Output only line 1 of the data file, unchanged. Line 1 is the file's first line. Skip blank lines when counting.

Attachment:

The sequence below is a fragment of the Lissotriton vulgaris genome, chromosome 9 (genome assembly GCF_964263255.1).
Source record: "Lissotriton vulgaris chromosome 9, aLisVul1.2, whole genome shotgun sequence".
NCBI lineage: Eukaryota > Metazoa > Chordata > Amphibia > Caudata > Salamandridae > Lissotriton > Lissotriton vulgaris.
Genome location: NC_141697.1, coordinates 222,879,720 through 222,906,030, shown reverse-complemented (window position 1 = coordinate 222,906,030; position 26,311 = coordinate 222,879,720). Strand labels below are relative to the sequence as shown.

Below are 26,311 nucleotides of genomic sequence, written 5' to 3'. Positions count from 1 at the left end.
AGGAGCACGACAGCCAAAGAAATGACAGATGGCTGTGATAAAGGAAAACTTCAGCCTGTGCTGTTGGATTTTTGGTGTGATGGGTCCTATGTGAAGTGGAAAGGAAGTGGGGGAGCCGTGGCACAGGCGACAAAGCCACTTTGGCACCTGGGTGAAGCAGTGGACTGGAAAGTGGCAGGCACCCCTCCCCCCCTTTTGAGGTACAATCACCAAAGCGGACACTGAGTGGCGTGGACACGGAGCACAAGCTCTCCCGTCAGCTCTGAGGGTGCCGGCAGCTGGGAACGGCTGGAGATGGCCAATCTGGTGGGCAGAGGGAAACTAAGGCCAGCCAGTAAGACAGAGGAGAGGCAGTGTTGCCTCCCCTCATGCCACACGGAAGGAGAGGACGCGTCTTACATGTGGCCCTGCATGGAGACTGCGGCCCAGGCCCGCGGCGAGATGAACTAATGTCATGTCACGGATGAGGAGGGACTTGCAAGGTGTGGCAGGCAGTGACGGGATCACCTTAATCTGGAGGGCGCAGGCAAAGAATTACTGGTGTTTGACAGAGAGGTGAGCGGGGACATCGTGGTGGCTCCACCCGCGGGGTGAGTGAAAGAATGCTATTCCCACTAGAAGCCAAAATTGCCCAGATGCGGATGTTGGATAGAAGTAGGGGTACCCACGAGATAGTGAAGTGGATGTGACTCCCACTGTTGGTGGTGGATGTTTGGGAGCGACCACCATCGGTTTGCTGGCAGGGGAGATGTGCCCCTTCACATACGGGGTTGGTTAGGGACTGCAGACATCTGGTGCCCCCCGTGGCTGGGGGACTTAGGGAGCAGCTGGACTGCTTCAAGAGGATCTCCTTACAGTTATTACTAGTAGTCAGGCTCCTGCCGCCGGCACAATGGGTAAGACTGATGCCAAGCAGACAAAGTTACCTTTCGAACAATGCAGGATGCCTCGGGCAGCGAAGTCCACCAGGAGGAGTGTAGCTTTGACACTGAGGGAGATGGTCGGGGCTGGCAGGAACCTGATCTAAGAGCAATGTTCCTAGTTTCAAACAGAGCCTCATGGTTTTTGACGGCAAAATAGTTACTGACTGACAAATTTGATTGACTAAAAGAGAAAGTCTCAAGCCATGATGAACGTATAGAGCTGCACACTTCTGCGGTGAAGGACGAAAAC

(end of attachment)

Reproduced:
The sequence below is a fragment of the Lissotriton vulgaris genome, chromosome 9 (genome assembly GCF_964263255.1).